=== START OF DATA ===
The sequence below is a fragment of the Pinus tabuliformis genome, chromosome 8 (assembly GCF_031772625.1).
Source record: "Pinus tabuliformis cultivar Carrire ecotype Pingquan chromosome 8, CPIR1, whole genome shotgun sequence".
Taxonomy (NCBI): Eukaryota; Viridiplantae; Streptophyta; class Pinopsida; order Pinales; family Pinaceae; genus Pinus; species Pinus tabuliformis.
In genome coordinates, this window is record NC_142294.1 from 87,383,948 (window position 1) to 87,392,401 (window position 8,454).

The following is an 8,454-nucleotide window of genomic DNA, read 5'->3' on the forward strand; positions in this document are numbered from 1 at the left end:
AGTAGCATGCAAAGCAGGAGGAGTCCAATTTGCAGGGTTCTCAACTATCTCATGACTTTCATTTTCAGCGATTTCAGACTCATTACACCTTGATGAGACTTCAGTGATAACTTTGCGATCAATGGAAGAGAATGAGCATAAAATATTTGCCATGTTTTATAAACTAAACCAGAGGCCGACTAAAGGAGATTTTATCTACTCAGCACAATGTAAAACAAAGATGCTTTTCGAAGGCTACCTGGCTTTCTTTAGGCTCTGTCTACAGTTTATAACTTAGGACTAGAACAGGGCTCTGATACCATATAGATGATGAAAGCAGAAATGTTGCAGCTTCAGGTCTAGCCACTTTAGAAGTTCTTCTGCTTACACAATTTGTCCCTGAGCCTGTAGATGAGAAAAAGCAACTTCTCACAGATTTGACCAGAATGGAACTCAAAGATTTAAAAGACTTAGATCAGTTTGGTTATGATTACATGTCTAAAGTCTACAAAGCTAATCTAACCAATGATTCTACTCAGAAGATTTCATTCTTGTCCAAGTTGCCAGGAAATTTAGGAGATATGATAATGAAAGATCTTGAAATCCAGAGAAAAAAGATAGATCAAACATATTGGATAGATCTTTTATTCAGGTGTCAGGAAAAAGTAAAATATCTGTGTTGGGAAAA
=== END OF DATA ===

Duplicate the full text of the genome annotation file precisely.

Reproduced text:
The sequence below is a fragment of the Pinus tabuliformis genome, chromosome 8 (assembly GCF_031772625.1).
Source record: "Pinus tabuliformis cultivar Carrire ecotype Pingquan chromosome 8, CPIR1, whole genome shotgun sequence".
Taxonomy (NCBI): Eukaryota; Viridiplantae; Streptophyta; class Pinopsida; order Pinales; family Pinaceae; genus Pinus; species Pinus tabuliformis.
In genome coordinates, this window is record NC_142294.1 from 87,383,948 (window position 1) to 87,392,401 (window position 8,454).

The following is an 8,454-nucleotide window of genomic DNA, read 5'->3' on the forward strand; positions in this document are numbered from 1 at the left end:
AGTAGCATGCAAAGCAGGAGGAGTCCAATTTGCAGGGTTCTCAACTATCTCATGACTTTCATTTTCAGCGATTTCAGACTCATTACACCTTGATGAGACTTCAGTGATAACTTTGCGATCAATGGAAGAGAATGAGCATAAAATATTTGCCATGTTTTATAAACTAAACCAGAGGCCGACTAAAGGAGATTTTATCTACTCAGCACAATGTAAAACAAAGATGCTTTTCGAAGGCTACCTGGCTTTCTTTAGGCTCTGTCTACAGTTTATAACTTAGGACTAGAACAGGGCTCTGATACCATATAGATGATGAAAGCAGAAATGTTGCAGCTTCAGGTCTAGCCACTTTAGAAGTTCTTCTGCTTACACAATTTGTCCCTGAGCCTGTAGATGAGAAAAAGCAACTTCTCACAGATTTGACCAGAATGGAACTCAAAGATTTAAAAGACTTAGATCAGTTTGGTTATGATTACATGTCTAAAGTCTACAAAGCTAATCTAACCAATGATTCTACTCAGAAGATTTCATTCTTGTCCAAGTTGCCAGGAAATTTAGGAGATATGATAATGAAAGATCTTGAAATCCAGAGAAAAAAGATAGATCAAACATATTGGATAGATCTTTTATTCAGGTGTCAGGAAAAAGTAAAATATCTGTGTTGGGAAAA